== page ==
The purpose of this article was to determine whether applying negative or positive pressure to perfluorocarbon-containing microbubbles before intravenous injection would improve the myocardial contrast when using newer imaging techniques such as harmonic and intermittent imaging. Perfluorocarbon-containing microbubbles were exposed to sustained negative or positive pressure before intravenous injection in 10 dogs. Microbubble size distribution and concentration were measured after each exposure. Peak myocardial video-intensity with intermittent harmonic imaging with each sample was compared. Microbubbles exposed to -200 mm Hg pressure before intravenous injection produced both the highest concentration of micro-bubbles and greater numbers of microbubbles less than 4 μm. Peak myocardial videointensity did not correlate with microbubble concentration or size but did correlate with the absolute number of microbubbles <4 μm (mean r value 0.76, range 0.61 to 0.90). Risk area was best visualized with perfluorocarbon-containing microbubble samples containing the smallest microbubbles. We conclude that the myocardial contrast observed with perfluorocarbon-containing microbubbles can be enhanced by applying negative pressure before injection. The mechanism for this improved contrast appears to be related to creation of smaller microbubbles.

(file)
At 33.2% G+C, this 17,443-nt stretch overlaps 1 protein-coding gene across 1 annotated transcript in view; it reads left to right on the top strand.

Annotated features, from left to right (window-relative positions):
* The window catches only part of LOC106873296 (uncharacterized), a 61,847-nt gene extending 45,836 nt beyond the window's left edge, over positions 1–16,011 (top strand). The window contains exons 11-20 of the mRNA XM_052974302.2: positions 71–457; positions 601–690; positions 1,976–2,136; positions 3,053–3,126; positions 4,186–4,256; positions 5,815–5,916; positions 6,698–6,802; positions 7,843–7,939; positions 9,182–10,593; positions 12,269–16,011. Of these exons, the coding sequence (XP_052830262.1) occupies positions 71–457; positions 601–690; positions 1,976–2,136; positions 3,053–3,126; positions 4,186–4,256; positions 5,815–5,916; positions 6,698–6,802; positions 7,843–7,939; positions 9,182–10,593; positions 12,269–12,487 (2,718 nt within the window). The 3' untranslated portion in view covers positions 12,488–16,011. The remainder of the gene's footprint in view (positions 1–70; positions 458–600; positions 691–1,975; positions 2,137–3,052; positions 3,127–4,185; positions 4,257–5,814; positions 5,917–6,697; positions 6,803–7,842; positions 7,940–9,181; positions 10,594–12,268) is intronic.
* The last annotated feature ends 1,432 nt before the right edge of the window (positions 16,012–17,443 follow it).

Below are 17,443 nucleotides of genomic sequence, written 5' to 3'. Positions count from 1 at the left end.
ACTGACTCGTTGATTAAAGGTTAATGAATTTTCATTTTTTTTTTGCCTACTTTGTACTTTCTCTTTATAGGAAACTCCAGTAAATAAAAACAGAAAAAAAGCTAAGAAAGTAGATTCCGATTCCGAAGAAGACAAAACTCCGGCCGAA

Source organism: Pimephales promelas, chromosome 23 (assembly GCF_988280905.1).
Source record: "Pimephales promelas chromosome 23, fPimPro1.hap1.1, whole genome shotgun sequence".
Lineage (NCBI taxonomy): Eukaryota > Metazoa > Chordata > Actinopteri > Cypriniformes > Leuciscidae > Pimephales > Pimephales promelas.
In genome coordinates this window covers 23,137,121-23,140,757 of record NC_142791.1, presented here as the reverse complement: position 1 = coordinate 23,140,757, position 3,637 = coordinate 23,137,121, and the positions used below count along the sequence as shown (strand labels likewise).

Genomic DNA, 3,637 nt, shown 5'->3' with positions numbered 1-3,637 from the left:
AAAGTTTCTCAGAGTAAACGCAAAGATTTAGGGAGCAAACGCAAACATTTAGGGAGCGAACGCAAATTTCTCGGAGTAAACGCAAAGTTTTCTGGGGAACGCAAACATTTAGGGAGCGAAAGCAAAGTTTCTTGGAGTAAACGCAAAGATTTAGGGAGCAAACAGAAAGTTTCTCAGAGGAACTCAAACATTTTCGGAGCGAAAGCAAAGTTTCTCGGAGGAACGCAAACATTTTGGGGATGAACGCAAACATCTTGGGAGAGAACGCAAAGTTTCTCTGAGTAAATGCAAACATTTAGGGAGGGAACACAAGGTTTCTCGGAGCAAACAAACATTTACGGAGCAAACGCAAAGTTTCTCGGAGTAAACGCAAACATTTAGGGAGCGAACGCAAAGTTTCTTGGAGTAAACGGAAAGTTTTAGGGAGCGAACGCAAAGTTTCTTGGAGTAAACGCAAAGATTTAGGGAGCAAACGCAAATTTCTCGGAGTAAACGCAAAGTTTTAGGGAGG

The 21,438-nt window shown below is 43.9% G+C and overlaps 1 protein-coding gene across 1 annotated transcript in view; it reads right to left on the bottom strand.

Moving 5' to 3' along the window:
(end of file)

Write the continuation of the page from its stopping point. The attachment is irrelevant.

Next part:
|Original language||English (US)|
|Number of pages||6|
|Journal||Journal of the American Society of Echocardiography|
|Publication status||Published - Jan 1 1997|
ASJC Scopus subject areas
- Radiology Nuclear Medicine and imaging
- Cardiology and Cardiovascular Medicine